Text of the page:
Nov 02, 2007 - Luciano Cunha of To-Increase says:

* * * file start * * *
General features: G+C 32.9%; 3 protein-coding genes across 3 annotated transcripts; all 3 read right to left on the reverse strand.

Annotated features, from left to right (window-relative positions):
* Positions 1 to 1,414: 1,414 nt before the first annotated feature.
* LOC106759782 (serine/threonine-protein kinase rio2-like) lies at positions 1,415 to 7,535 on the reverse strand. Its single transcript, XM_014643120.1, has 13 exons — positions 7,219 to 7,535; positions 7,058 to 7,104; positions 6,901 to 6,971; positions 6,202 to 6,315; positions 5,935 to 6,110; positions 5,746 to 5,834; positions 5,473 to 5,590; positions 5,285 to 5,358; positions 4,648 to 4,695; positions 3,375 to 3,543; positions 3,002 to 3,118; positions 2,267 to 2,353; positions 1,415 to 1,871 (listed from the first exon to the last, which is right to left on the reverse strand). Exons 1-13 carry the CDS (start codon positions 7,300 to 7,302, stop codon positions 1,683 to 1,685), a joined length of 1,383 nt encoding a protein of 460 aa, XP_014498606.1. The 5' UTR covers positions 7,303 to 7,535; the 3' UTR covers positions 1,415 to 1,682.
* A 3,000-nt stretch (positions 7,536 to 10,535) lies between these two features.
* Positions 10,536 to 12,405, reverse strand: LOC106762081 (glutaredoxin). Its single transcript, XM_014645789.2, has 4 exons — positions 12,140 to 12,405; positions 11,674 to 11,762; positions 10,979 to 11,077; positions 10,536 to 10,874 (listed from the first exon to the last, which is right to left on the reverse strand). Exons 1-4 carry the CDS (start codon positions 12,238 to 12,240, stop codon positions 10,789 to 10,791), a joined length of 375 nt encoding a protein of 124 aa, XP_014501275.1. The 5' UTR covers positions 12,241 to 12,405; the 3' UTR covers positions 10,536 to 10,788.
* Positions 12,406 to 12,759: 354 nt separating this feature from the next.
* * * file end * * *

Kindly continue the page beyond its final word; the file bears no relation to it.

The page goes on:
I agree that IT is critical to marketing and the future of marketing in our organizations today. I agree with Mike Volpe's comment that the solution is not to open up a marketing IT department but disagree that the solution is to "use IT that doesn’t use IT". In my opinion what we need are better CIOs backed up by strong CEOs that recognize the need and importance of IT. The CEO needs to empower IT with enough budget and the CIO needs to have the overall business and the marketing understanding to be able to support Marketing to the level it needs to be supported. Even if a special team is created in IT to support marketing, the fact of leveraging the knowledge and leadership within IT is critical in my opinion. If IT is not cutting it today, why are we going to circumvent them and create our own IT now? On another hand, if they are supposed to manage the changes in Marketing needs with the same budget they had before they are left with no chance. But it is not by creating an engineering department, then a finance department, and a human resources department in Marketing that we are going to solve this problem. The point is, let us expect of competent CIOs, backed up by the CEO with resources, that they are able to address the individual needs of the organization specially the critical specialized needs that marketing has and will continue to have.